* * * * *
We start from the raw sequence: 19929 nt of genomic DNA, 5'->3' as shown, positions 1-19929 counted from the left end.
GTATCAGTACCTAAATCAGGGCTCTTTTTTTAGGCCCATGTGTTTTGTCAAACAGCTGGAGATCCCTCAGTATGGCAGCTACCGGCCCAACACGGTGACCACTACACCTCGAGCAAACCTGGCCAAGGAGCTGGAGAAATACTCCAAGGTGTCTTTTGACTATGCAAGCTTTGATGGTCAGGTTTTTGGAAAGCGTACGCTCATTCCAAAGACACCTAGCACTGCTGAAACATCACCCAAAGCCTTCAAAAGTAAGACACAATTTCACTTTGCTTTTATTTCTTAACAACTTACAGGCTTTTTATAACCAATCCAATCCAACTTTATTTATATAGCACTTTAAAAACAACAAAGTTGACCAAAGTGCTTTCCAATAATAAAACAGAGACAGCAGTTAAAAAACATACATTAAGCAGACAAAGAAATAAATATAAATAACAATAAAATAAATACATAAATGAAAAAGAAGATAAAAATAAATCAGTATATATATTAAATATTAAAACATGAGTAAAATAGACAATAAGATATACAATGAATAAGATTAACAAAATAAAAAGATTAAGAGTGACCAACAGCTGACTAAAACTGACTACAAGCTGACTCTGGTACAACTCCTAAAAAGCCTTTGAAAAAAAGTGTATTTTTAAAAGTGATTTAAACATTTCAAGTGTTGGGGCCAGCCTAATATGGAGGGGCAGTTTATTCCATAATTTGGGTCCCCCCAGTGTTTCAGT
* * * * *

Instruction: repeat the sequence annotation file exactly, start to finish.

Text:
We start from the raw sequence: 19929 nt of genomic DNA, 5'->3' as shown, positions 1-19929 counted from the left end.
GTATCAGTACCTAAATCAGGGCTCTTTTTTTAGGCCCATGTGTTTTGTCAAACAGCTGGAGATCCCTCAGTATGGCAGCTACCGGCCCAACACGGTGACCACTACACCTCGAGCAAACCTGGCCAAGGAGCTGGAGAAATACTCCAAGGTGTCTTTTGACTATGCAAGCTTTGATGGTCAGGTTTTTGGAAAGCGTACGCTCATTCCAAAGACACCTAGCACTGCTGAAACATCACCCAAAGCCTTCAAAAGTAAGACACAATTTCACTTTGCTTTTATTTCTTAACAACTTACAGGCTTTTTATAACCAATCCAATCCAACTTTATTTATATAGCACTTTAAAAACAACAAAGTTGACCAAAGTGCTTTCCAATAATAAAACAGAGACAGCAGTTAAAAAACATACATTAAGCAGACAAAGAAATAAATATAAATAACAATAAAATAAATACATAAATGAAAAAGAAGATAAAAATAAATCAGTATATATATTAAATATTAAAACATGAGTAAAATAGACAATAAGATATACAATGAATAAGATTAACAAAATAAAAAGATTAAGAGTGACCAACAGCTGACTAAAACTGACTACAAGCTGACTCTGGTACAACTCCTAAAAAGCCTTTGAAAAAAAGTGTATTTTTAAAAGTGATTTAAACATTTCAAGTGTTGGGGCCAGCCTAATATGGAGGGGCAGTTTATTCCATAATTTGGGTCCCCCCAGTGTTTCAGT